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exothermic and endothermic reactions n.
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Exothermic and Endothermic Reactions

Exothermic and Endothermic Reactions

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Exothermic and Endothermic Reactions

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  1. Exothermic and Endothermic Reactions

  2. Chemical Reactions • All chemical reactions involve bond breaking and bond forming. • Energy is needed to break bonds and released when bonds are formed. • Chemical reactions are accompanied by a change in energy, mainly in the form of heat.

  3. Exothermic and Endothermic Reactions • A reaction in which heat is given out is exothermic. • A reaction in which heat is taken in is endothermic.

  4. Combustion of Hydrocarbons • When hydrocarbons are burned carbon dioxide, water vapour and large amounts of heat are produced. • Hydrocarbons (particularly alkanes) are excellent fuels e.g. methane, propane, butane and petrol.

  5. Heat of Reaction • The heat of reaction, ΔH, of a chemical reaction is the heat in kilojoules released or absorbed when the number of moles of reactants indicated, in the balanced equation describing the reaction, react completely. • For an exothermic reaction ΔH is negative(-) • For an endothermic reaction ΔH is positive(+)

  6. Bond Energy • Bond energy is the amount of energy in kilojoules needed to break one mole of bonds of the same type, all species being in the gaseous state. • The average C-H bond energy in methane is 412kj mol-1 i.e. E(C-H) = 412kj mol-1 . • The energy of a particular bond type can vary. • It is usual to quote the average bond energies.

  7. Heat of Combustion • The heat of combustion of a substance is the heat change in kilojoules when one mole of the substance is completely burned in excess oxygen.

  8. Bomb Calorimeter • Used to find accurate values for heats of combustion. • Sample is ignited using an electrically heated wire. • Excess oxygen ensures complete combustion of the sample. • Heat produced by the rapid and complete combustion of the sample heats the water and the temperature is recorded.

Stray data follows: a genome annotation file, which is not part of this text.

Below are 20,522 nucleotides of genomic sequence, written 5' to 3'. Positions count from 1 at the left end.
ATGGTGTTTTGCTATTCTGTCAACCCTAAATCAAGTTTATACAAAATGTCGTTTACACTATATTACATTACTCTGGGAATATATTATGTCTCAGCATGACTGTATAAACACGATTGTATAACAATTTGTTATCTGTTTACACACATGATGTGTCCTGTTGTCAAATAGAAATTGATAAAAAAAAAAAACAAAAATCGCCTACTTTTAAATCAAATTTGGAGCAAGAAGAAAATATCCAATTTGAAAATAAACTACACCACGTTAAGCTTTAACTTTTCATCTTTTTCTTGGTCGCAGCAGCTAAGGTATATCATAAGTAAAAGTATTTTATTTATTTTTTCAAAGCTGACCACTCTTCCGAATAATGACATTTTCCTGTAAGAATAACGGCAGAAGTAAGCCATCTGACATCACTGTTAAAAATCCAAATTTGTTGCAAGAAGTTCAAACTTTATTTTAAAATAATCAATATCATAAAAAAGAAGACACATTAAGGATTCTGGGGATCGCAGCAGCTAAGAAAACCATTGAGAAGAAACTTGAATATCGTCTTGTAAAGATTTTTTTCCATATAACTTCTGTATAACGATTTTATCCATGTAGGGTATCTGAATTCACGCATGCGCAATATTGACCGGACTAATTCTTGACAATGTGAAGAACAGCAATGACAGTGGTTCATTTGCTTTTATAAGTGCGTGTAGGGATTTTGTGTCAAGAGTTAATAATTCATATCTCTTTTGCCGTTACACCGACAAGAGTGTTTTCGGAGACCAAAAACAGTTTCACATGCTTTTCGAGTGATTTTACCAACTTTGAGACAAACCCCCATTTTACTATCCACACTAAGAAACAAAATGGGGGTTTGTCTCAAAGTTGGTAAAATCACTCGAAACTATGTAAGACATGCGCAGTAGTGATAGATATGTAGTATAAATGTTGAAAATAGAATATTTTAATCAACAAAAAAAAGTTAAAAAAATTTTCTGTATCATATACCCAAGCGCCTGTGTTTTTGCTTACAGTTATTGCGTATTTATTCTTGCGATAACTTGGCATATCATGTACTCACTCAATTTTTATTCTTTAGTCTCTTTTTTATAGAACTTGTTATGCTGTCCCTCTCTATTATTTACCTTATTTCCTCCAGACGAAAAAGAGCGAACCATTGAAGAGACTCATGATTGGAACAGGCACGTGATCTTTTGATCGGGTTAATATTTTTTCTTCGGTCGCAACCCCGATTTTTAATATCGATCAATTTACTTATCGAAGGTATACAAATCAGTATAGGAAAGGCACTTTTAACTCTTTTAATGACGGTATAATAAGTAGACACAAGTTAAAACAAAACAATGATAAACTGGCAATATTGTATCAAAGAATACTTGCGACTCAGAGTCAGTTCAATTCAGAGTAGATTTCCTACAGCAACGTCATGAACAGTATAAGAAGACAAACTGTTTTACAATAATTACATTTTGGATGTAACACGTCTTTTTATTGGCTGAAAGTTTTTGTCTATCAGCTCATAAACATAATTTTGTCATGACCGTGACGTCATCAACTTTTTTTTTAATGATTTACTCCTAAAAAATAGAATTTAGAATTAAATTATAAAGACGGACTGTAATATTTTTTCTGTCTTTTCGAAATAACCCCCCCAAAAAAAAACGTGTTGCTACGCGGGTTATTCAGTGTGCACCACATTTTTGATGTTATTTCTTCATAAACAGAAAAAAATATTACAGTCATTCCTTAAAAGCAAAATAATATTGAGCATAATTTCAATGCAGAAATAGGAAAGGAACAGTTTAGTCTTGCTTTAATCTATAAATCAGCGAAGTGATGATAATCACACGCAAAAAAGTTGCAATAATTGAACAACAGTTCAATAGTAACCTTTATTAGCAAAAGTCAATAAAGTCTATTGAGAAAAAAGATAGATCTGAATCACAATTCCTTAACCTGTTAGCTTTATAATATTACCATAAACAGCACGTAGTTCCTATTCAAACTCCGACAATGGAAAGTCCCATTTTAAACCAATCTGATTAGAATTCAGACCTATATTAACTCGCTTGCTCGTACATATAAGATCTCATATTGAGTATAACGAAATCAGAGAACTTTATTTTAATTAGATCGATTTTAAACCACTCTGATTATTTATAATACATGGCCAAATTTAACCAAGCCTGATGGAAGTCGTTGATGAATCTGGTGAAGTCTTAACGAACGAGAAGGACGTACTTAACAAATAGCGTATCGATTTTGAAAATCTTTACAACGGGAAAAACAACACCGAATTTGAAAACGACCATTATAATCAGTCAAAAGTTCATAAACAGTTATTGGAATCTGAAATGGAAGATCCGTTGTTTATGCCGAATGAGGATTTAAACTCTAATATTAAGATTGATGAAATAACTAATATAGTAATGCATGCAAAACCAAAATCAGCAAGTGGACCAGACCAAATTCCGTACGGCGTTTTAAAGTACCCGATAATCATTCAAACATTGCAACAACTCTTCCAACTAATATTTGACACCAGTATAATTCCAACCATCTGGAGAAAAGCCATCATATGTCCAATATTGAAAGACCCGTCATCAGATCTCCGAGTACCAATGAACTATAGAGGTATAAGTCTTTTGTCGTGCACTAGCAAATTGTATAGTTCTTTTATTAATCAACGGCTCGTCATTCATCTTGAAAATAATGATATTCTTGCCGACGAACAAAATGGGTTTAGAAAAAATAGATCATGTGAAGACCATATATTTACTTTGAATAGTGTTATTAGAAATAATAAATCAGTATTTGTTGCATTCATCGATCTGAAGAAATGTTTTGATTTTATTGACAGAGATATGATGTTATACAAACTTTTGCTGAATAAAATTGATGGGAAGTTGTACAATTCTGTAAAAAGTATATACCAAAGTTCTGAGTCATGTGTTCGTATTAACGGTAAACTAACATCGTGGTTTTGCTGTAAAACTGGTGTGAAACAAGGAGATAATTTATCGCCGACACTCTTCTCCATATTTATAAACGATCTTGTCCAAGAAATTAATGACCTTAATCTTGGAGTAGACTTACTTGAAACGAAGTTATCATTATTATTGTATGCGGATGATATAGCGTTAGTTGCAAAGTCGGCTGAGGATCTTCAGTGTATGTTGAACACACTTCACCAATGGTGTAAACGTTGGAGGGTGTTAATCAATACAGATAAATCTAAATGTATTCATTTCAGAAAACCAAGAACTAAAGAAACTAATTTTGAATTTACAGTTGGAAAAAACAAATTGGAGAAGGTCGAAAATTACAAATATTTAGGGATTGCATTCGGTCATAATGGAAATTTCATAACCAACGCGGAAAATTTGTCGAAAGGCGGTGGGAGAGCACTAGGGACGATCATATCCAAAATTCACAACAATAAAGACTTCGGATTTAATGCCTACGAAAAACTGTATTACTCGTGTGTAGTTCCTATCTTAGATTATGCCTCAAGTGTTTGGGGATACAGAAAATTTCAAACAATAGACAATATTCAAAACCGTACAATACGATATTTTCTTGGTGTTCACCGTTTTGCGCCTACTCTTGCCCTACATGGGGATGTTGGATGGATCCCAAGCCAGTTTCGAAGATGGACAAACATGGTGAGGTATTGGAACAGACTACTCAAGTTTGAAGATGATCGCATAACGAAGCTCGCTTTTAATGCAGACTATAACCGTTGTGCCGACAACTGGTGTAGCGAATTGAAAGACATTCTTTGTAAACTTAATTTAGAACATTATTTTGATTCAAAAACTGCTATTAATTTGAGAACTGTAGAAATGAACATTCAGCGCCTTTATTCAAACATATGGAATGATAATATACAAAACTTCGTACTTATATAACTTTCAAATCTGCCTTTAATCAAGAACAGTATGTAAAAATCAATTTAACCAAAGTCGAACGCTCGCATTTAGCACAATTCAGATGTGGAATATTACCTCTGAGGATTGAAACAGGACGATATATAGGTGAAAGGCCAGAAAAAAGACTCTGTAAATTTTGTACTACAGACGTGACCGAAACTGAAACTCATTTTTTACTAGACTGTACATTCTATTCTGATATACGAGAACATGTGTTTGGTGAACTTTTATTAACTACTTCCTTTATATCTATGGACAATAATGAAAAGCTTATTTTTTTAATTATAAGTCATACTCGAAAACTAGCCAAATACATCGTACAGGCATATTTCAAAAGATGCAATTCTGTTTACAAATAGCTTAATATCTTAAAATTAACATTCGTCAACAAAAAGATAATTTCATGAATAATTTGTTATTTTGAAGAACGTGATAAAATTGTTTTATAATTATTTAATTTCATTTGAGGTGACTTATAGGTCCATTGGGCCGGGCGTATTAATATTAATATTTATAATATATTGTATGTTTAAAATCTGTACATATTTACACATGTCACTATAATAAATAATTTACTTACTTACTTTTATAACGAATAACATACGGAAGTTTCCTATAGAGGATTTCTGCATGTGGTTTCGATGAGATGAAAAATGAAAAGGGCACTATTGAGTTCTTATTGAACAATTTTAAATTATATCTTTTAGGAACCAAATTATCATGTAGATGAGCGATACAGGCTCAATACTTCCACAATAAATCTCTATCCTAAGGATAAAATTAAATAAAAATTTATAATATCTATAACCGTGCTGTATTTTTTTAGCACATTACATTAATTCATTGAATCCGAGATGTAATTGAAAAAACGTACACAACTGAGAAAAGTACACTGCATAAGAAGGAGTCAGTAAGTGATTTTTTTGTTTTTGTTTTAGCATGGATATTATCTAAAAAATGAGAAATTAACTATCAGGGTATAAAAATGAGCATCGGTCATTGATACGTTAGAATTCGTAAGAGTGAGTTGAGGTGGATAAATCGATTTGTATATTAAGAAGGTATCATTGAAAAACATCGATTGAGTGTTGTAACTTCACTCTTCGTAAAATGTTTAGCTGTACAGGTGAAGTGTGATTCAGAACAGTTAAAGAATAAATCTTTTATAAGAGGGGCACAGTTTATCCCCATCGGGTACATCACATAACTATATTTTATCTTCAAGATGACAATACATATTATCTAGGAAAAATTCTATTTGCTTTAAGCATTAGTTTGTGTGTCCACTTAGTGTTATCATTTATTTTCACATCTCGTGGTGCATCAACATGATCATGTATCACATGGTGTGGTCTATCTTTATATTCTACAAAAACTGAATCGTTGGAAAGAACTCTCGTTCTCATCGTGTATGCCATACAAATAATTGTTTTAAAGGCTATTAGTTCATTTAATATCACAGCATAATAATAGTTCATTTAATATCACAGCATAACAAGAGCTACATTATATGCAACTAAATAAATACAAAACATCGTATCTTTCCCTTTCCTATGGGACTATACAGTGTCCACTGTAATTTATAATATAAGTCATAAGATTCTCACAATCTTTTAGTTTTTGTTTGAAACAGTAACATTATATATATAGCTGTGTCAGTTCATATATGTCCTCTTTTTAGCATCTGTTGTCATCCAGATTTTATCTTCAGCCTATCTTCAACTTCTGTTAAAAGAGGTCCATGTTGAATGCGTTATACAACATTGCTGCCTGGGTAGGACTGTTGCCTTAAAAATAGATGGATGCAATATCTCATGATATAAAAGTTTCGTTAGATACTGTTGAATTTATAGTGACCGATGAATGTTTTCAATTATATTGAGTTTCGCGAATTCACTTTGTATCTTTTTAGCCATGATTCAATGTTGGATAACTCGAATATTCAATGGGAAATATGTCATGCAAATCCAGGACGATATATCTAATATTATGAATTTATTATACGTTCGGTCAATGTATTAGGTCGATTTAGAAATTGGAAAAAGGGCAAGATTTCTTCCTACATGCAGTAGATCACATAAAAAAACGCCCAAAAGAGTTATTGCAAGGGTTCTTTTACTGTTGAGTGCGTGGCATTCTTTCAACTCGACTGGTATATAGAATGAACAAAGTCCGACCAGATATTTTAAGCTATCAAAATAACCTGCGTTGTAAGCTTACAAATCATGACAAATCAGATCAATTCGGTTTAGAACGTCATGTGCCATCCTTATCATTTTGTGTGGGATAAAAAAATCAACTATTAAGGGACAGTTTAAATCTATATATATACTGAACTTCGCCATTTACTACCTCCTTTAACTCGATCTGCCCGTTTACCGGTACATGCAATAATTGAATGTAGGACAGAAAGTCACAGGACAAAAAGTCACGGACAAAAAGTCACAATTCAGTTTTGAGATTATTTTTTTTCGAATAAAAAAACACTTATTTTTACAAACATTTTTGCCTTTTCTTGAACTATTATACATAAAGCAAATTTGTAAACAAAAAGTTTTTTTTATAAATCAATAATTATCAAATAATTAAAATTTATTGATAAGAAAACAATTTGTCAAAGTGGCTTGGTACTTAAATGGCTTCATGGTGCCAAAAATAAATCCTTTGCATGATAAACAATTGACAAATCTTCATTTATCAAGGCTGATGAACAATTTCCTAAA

9. Bomb Calorimeter

  10. Bomb Calorimeter • The apparatus is well insulated to prevent heat loss. • The amount of heat used to start burning can be calculated and removed.

  11. Heat of Combustion of Different Fuels • Methane (natural gas) -890 kj mol-1 • Propane (LPG) -2219 kj mol-1 • Hydrogen -286 kj mol-1 • Petrol (octane) -5470 kj mol-1

  12. Heat of Formation • The heat of formation is the heat change in kilojoules, when one mole of a substance is formed from its elements in their standard state.

  13. Law of Conservation of Energy • The law of conservation of energy states that energy cannot be created or destroyed, but only changed from one form to another.

  14. Hess’s Law • Hess’s Law states that the heat change of a reaction depends only on the initial and final states of the reaction and is independent of the route by which the reaction may occur. • for a reaction described by a given equation, the heat of reaction equals the sum of the heats of formation of the products of the reaction less the sum of the heats of formation of the reactants of the reaction. • ΔHr = ΔHf (products) -ΔHf (reactants)